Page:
Articles Posted in Blood Tests

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Do Collin County’s Blood Testing Labs Get Paid Per Conviction?

It’s a valid question.  If the answer were “yes,” would it spark outrage?

A new study shows that State Crime labs, are in fact paid per conviction.  In a new paper written in the  Criminal Justice Ethics journal, they found just that.  What they showed is that State Sponsored crime labs get paid through court-assessed fees.

In Collin County, most DWI blood test cases are tested by a DPS crime lab.  Yes, this is the same DPS that issues your drivers licenses, which immediately gives pause to most intelligent citizens as to the accuracy of who is testing your blood.  It is a state agency, not an independent laboratory.

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I’m pleased to report that I have been selected to speak at this years, "Gideon’s Trumpet" seminar in Wichita Falls.  

My topic this year will be DWI Blood Testing: A Simplified Overview of Gas Chromatography.  Or more appropriately titled, "Gas Chromatography for Dummies Lawyers."

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Next week I’m headed to Gas Chromatography school held at Axion Chromatography Labs in Chicago, IL.  It is an extremely intensive course with less than 70 graduates thus far across the country.

So why am I spending a fortune on this course and wasting a week in Chicago in a freezing cold lab?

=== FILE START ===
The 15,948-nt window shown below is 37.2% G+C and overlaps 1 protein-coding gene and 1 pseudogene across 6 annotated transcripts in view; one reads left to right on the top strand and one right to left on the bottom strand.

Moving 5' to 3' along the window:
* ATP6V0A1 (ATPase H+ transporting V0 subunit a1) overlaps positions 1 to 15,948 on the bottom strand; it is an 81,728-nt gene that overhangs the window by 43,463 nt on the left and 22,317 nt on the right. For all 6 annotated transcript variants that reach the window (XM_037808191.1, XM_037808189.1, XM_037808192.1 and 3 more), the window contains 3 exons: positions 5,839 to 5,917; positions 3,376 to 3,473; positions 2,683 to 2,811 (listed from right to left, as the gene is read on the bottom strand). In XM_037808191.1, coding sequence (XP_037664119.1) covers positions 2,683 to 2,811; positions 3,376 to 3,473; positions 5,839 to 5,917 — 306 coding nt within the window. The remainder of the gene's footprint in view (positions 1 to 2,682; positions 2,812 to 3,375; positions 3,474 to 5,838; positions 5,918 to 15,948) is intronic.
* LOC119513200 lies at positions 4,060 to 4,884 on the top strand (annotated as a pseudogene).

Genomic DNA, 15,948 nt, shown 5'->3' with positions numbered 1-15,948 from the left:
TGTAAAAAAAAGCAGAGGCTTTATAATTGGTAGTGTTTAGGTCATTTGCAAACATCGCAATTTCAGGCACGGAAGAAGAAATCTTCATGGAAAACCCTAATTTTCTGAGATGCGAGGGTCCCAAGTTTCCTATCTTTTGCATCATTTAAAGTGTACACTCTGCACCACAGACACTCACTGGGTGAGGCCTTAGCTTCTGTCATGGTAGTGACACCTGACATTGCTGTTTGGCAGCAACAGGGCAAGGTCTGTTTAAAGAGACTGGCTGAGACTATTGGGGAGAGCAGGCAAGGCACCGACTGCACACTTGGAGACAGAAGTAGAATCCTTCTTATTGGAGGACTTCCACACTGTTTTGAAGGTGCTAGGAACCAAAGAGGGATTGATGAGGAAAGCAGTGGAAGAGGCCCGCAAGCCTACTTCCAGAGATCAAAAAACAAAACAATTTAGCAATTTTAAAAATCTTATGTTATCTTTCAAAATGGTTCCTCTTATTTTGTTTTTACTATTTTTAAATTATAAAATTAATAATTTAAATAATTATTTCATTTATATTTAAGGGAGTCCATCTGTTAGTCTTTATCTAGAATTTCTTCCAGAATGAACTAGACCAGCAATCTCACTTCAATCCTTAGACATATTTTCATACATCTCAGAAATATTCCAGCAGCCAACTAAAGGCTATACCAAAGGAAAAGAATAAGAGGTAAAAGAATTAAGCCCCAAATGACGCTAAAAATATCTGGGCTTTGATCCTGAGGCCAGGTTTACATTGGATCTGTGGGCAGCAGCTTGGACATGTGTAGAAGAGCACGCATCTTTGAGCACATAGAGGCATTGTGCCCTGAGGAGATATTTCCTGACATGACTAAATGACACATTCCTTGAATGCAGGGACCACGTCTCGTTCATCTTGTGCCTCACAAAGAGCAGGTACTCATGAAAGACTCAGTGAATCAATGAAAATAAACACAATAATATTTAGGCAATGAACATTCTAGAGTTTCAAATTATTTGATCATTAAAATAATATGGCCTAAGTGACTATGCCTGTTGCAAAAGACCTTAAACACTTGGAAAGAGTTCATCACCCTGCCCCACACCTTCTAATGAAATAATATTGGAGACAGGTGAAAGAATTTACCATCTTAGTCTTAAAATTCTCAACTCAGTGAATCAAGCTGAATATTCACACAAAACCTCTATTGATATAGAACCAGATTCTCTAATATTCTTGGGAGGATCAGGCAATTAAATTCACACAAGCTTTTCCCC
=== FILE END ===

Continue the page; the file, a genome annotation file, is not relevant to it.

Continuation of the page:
I’m still pondering the answer, but it seems like necessary training in this DWI blood test world.  Gas Chromatography is the technique used to test DWI blood for alcohol concentration.  In the past attorneys focused on the “science” (and I use that term lightly) of breath testing machines and standardized field sobriety tests.  Personally I am already a certified Instructor in Field Sobriety Testing — I can teach the course that certifies the police officers.  But when it comes to blood testing, I have no certification. . .  Yet.

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Dallas County Crime Labby Andrea Grimes  Published 8.24.2011  From D Magazine SEPT 2011

 

No matter how easy it looks on prime-time television, putting bad guys in jail isn’t as simple as slipping on a dark pair of sunglasses, coming up with a scathing quip, and having an invariably sexy forensic biologist deliver irrefutable evidence that eliminates all reasonable doubt. Forensic science is a lot

messier than that.

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Well, it looks like Dallas doesn’t like the breathalyzer either.  An article in the DMN today explains that the Dallas PD 

wants to start forcefully taking blood from DWI 

suspects.  I still haven’t understood why the legislature enacts a law like the one listed below, then skirts the issue:

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Today’s lecture on Cross of the Chain of Custody Witness was presented by Houston DWI Lawyer Tyler Flood.

A very good showing.  It was in the Q & A style of a cross examination, so a bit hard to put into a blog the exact questions.  But here are some of the points brought up, that should be explored with the witness:

  • Get the SOP of the police department.  You can find (sometimes) their procedures of how things should be done.  Tyler did this with Houston PD.  It seems like he then tailored his questions to the witness to explore if they were done.  I presume after his cross, he would cross an officer on the correct procedures to bust up the chain of custody